The objective of this article is to analyse the way in which budget allocation decisions have been made in the National Health Service (NHS) of Britain. Despite the criticisms of the pre-1948 health care system on the grounds of geographical inequity, it was not until nearly twenty-five years after the service's inception that explicit allocation formulae were devised and implemented in an attempt to achieve equity, defined as equal financial resources for health care for those in equal need.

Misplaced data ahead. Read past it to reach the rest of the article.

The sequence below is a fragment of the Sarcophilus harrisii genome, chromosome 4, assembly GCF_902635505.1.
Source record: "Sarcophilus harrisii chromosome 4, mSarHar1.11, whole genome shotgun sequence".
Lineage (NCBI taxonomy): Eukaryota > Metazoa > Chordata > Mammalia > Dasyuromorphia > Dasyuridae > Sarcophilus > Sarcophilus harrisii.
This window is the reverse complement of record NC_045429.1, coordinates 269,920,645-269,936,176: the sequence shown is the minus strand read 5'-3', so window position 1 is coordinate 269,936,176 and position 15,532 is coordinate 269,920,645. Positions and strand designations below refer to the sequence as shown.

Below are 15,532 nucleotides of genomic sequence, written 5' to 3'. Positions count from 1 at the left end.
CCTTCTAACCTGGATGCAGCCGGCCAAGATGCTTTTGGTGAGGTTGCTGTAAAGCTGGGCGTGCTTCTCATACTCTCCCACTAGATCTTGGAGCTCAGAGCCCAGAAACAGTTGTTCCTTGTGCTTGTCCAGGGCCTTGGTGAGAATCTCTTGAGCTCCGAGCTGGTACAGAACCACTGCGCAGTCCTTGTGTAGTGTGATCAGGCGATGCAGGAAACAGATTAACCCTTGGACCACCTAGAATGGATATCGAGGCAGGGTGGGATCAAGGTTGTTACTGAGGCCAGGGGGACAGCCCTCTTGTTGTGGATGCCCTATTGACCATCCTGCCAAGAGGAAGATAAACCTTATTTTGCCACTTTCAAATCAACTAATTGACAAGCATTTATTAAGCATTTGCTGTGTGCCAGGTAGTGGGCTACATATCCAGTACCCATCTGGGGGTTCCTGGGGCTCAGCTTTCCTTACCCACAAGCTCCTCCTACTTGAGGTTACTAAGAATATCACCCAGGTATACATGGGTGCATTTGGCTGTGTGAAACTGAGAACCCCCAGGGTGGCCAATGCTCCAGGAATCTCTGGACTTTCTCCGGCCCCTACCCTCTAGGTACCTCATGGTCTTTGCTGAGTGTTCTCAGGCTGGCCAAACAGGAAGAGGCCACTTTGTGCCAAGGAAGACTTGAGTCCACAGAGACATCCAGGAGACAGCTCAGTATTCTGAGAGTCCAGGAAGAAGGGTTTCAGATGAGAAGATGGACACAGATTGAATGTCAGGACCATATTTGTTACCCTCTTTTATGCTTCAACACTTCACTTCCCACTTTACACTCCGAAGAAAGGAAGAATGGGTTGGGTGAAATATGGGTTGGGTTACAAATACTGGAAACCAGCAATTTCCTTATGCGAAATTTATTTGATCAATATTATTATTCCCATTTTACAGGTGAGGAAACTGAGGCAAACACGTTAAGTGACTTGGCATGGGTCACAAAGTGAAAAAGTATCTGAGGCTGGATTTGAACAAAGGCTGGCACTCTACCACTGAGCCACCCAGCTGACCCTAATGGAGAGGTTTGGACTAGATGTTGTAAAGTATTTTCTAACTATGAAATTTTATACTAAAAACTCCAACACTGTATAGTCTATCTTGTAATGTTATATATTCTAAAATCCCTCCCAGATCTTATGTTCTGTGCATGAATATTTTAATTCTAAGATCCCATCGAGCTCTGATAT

The article is divided into four sections; the first analyses briefly the establishment of the NHS in 1948 and the failure of policy-makers to rectify the significant inequalities in the distribution of health care inputs between the regions. The second section is concerned with the official recognition of the policy problem of geographical inequality in resources and the first attempt to rectify it. In the third section the most recent set of resource allocation formulae for England, Scotland and Wales will be analysed and compared. The final section offers some brief conclusions.